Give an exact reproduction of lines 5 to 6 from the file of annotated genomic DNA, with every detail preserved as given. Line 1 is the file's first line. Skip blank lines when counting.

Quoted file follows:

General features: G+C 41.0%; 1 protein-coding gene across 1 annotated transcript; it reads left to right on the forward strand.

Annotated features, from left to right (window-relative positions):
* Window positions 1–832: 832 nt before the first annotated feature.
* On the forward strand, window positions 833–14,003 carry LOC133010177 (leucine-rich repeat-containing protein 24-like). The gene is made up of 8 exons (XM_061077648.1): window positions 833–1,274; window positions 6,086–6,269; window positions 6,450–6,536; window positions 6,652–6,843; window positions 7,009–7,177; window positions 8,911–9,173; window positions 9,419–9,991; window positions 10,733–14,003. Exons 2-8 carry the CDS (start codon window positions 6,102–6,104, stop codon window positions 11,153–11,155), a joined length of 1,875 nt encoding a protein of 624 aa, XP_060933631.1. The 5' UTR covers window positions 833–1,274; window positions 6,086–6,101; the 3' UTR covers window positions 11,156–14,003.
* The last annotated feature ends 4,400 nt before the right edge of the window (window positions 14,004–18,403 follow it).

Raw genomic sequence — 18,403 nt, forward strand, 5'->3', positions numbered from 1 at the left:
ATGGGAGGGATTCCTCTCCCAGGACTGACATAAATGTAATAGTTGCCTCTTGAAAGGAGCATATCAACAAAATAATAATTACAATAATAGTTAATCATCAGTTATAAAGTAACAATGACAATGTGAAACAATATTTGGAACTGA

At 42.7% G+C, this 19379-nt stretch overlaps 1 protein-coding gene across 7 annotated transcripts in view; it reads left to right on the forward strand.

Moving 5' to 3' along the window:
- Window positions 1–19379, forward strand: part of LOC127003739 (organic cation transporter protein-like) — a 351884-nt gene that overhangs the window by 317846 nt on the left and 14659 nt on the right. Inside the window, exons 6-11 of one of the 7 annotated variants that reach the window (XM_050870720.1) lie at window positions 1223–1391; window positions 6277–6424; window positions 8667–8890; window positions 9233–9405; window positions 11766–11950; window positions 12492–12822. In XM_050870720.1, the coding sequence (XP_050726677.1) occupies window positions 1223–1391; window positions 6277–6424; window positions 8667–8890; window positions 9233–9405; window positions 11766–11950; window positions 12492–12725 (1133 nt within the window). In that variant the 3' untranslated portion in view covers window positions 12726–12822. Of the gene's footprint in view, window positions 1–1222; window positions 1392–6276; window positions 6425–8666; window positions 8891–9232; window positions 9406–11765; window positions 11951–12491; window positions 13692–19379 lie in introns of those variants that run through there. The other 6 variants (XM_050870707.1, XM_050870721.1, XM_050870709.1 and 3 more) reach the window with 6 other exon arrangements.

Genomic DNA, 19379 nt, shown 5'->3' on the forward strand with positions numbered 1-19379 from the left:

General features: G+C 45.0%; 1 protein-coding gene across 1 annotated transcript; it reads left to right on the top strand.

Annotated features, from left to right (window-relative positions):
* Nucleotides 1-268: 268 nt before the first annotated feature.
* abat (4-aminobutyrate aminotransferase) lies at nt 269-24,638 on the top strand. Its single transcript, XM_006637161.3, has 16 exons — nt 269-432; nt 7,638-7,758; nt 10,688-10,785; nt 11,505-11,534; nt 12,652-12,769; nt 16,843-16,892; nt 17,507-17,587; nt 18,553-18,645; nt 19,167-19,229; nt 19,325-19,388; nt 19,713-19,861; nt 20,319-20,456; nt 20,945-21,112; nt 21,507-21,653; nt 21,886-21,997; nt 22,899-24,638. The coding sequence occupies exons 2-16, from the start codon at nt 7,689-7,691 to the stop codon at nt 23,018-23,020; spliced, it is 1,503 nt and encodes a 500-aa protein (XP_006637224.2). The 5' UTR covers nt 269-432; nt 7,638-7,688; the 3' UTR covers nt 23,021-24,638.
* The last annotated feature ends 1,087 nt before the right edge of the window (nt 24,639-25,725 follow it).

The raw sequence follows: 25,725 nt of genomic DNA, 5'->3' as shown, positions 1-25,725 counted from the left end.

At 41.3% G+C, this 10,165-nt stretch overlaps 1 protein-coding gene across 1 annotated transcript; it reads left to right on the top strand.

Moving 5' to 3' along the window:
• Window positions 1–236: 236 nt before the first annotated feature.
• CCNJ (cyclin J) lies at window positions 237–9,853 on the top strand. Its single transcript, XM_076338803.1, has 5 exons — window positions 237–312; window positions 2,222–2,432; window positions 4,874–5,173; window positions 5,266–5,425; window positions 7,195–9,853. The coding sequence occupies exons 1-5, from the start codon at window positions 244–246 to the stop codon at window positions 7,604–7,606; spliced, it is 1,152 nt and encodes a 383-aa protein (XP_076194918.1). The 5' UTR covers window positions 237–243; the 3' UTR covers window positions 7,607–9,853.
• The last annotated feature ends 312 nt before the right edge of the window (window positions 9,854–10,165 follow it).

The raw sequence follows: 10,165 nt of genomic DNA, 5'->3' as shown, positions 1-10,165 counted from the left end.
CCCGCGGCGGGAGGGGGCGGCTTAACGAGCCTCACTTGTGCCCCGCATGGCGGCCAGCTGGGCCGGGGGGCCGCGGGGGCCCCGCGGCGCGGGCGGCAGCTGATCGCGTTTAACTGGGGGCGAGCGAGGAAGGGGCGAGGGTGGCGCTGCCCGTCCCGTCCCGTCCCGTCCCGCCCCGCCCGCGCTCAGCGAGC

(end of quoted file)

* The last annotated feature ends 4,400 nt before the right edge of the window (window positions 14,004–18,403 follow it).

Raw genomic sequence — 18,403 nt, forward strand, 5'->3', positions numbered from 1 at the left: